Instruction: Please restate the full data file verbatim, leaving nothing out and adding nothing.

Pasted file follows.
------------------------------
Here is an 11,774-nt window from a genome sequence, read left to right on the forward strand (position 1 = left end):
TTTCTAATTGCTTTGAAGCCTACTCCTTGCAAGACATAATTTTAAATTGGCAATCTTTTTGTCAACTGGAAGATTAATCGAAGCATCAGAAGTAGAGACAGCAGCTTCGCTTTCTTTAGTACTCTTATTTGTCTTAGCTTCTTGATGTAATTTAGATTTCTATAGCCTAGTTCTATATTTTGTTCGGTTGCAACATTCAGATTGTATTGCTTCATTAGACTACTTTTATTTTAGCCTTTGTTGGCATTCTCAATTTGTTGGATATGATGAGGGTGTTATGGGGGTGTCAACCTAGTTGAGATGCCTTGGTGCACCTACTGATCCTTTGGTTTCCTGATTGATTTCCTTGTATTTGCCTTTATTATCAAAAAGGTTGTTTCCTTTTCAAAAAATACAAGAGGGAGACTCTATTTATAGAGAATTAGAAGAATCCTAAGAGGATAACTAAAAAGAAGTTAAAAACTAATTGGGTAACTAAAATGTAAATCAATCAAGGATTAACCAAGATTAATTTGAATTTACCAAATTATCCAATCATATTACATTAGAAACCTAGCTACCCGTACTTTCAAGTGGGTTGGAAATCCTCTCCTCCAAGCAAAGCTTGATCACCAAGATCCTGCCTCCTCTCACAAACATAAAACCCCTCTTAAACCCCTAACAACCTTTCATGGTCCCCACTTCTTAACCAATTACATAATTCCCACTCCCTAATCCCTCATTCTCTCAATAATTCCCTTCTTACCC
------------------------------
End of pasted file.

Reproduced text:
Here is an 11,774-nt window from a genome sequence, read left to right on the forward strand (position 1 = left end):
TTTCTAATTGCTTTGAAGCCTACTCCTTGCAAGACATAATTTTAAATTGGCAATCTTTTTGTCAACTGGAAGATTAATCGAAGCATCAGAAGTAGAGACAGCAGCTTCGCTTTCTTTAGTACTCTTATTTGTCTTAGCTTCTTGATGTAATTTAGATTTCTATAGCCTAGTTCTATATTTTGTTCGGTTGCAACATTCAGATTGTATTGCTTCATTAGACTACTTTTATTTTAGCCTTTGTTGGCATTCTCAATTTGTTGGATATGATGAGGGTGTTATGGGGGTGTCAACCTAGTTGAGATGCCTTGGTGCACCTACTGATCCTTTGGTTTCCTGATTGATTTCCTTGTATTTGCCTTTATTATCAAAAAGGTTGTTTCCTTTTCAAAAAATACAAGAGGGAGACTCTATTTATAGAGAATTAGAAGAATCCTAAGAGGATAACTAAAAAGAAGTTAAAAACTAATTGGGTAACTAAAATGTAAATCAATCAAGGATTAACCAAGATTAATTTGAATTTACCAAATTATCCAATCATATTACATTAGAAACCTAGCTACCCGTACTTTCAAGTGGGTTGGAAATCCTCTCCTCCAAGCAAAGCTTGATCACCAAGATCCTGCCTCCTCTCACAAACATAAAACCCCTCTTAAACCCCTAACAACCTTTCATGGTCCCCACTTCTTAACCAATTACATAATTCCCACTCCCTAATCCCTCATTCTCTCAATAATTCCCTTCTTACCC